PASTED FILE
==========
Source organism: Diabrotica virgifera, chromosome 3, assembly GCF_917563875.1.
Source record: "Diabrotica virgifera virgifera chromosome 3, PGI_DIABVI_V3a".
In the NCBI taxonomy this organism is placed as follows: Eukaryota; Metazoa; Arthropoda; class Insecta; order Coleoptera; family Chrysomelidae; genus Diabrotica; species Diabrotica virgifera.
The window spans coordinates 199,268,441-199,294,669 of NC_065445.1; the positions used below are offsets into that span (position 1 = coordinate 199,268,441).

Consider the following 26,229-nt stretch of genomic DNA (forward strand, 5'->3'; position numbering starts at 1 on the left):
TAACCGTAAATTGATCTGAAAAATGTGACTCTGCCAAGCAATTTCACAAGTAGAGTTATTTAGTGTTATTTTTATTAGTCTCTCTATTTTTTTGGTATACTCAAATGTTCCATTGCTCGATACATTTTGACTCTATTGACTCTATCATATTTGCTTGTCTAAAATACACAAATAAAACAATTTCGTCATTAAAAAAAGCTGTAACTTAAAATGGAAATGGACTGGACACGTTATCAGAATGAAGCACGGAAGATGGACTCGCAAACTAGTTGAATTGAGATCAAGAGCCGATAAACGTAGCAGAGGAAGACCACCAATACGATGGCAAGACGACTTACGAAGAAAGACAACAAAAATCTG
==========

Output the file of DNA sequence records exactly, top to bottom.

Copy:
Source organism: Diabrotica virgifera, chromosome 3, assembly GCF_917563875.1.
Source record: "Diabrotica virgifera virgifera chromosome 3, PGI_DIABVI_V3a".
In the NCBI taxonomy this organism is placed as follows: Eukaryota; Metazoa; Arthropoda; class Insecta; order Coleoptera; family Chrysomelidae; genus Diabrotica; species Diabrotica virgifera.
The window spans coordinates 199,268,441-199,294,669 of NC_065445.1; the positions used below are offsets into that span (position 1 = coordinate 199,268,441).

Consider the following 26,229-nt stretch of genomic DNA (forward strand, 5'->3'; position numbering starts at 1 on the left):
TAACCGTAAATTGATCTGAAAAATGTGACTCTGCCAAGCAATTTCACAAGTAGAGTTATTTAGTGTTATTTTTATTAGTCTCTCTATTTTTTTGGTATACTCAAATGTTCCATTGCTCGATACATTTTGACTCTATTGACTCTATCATATTTGCTTGTCTAAAATACACAAATAAAACAATTTCGTCATTAAAAAAAGCTGTAACTTAAAATGGAAATGGACTGGACACGTTATCAGAATGAAGCACGGAAGATGGACTCGCAAACTAGTTGAATTGAGATCAAGAGCCGATAAACGTAGCAGAGGAAGACCACCAATACGATGGCAAGACGACTTACGAAGAAAGACAACAAAAATCTG